They don't have radio lines because RTS games don't really work that way.
That may be true of current RTS offerings, but given we're talking purely theoretically at the moment it might be an interesting thought experiment to consider:What would an RTS be like if they did work that way?
(that is, featuring lines of communication).
I think the player would have less direct control over individual units: instead of giving very specific instructions on movement, placement and activity of units (move here, shoot that, deploy this), the player would give more general instructions (hold this area, engage this target) which the units would then go about doing in a more autonomous fashion.
Rather than individual units (1 infantryman, 1 rocket soldier, etc.) you would probably command small quads composed of those different individual parts. You would give the squad their objectives, but it would largely be up to their command AI as to how they achieved it. For example, you might order a squad to defend a group of buildings, but it would be up to the AI to decide to put a sniper on the roof (or not).
If a line of communication was cut, you would be unable to send or receive information from a squad -- they would probably be hidden by fog-of-war, and would continue to act autonomously based on whatever orders you had already issued until communication was restored. If all objectives were achieved they may simply hold their position, or they might try to restore communication for themselves. Perhaps you could influence this behaviour by setting priorities.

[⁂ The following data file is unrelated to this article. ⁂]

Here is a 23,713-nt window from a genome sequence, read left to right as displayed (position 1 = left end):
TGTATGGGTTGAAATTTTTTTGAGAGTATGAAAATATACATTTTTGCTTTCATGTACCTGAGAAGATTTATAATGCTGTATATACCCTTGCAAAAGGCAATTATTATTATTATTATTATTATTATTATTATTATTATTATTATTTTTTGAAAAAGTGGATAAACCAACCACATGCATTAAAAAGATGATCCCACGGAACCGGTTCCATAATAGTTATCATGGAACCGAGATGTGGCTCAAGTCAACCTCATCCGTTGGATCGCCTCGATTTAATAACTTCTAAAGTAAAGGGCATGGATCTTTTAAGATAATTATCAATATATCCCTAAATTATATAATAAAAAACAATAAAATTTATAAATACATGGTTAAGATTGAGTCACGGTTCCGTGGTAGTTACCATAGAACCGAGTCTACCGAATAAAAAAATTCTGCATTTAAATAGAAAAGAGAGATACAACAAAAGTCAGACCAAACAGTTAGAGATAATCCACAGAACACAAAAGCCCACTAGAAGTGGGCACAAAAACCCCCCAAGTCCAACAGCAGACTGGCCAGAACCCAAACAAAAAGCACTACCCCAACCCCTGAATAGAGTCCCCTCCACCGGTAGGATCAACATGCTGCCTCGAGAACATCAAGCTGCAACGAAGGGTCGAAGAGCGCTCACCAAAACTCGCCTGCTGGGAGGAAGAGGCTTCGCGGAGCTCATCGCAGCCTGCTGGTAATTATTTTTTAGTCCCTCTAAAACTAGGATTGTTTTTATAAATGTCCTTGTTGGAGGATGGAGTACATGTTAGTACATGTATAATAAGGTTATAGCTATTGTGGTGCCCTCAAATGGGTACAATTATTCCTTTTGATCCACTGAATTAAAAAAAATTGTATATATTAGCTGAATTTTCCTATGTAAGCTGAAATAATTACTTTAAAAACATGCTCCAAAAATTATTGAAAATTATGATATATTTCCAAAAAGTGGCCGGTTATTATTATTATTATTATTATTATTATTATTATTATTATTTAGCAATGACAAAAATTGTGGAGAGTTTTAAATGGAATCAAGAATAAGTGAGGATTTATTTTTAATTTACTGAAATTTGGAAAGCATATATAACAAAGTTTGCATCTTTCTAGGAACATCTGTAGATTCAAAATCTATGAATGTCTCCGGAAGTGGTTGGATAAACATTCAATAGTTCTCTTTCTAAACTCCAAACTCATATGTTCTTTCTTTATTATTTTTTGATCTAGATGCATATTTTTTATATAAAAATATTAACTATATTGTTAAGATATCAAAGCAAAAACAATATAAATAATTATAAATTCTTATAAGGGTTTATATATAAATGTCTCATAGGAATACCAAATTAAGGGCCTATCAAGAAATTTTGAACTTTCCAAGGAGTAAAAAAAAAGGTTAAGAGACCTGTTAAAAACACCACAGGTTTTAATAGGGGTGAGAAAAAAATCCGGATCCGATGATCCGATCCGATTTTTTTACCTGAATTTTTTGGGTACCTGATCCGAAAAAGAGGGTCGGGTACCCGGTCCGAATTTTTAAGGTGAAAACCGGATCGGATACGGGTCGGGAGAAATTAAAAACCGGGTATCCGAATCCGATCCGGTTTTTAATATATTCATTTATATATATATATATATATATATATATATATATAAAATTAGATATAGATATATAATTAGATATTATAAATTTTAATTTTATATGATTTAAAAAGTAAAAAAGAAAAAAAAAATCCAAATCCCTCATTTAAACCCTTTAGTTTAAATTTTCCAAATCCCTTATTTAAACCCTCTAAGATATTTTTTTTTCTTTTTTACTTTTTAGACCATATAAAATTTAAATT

Obviously, all of this would rely on more sophisticated AI than is often present. Individual units would still operate in much the same way as usual, but rather than receiving orders from the player they would receive orders from the AI for their squad, which would be trying to achieve the objectives set by the player.
Depending on the type of the lines of communication you might have a delayed flow of information. Perhaps a radio line allows you to immediately change a squads objectives and see immediate progress updates, but if the radio is down (jammed, dead operator, transmitter destroyed, whatever) you might have the alternative of sending runners back and forth with orders. Your units would not be fully lost in fog-of-war, but you would get "snapshot" updates a minute or two after events actually transpired. You could issue a new objective, but it wouldn't reach the squad immediately, and they would continue to act on the previous objective until it arrived. Imagine the tension of realising you need to preserve a bridge you had previously ordered destroyed, but not knowing if the new orders would arrive before the squad blew it up.
As noted above, this would probably appeal to a smaller niche of players, as many are used to and expect the more direct control that existing titles give them. That niche may or may not be worth pursuing.
In a discussion of different game play styles, you should never feel restricted by the styles of existing games. You might find some fantastic and different ideas by considering something completely different, and you'll probably find some terrible ideas as well (and perhaps gain a better understanding of why existing games are the way they are) -- you'll probably get a lot of "ok" ideas that aren't terrible but need more work, or which are fantastic in theory but may be tricky to implement; if you can make them work, you might just have a new sub-genre or genre on your hands!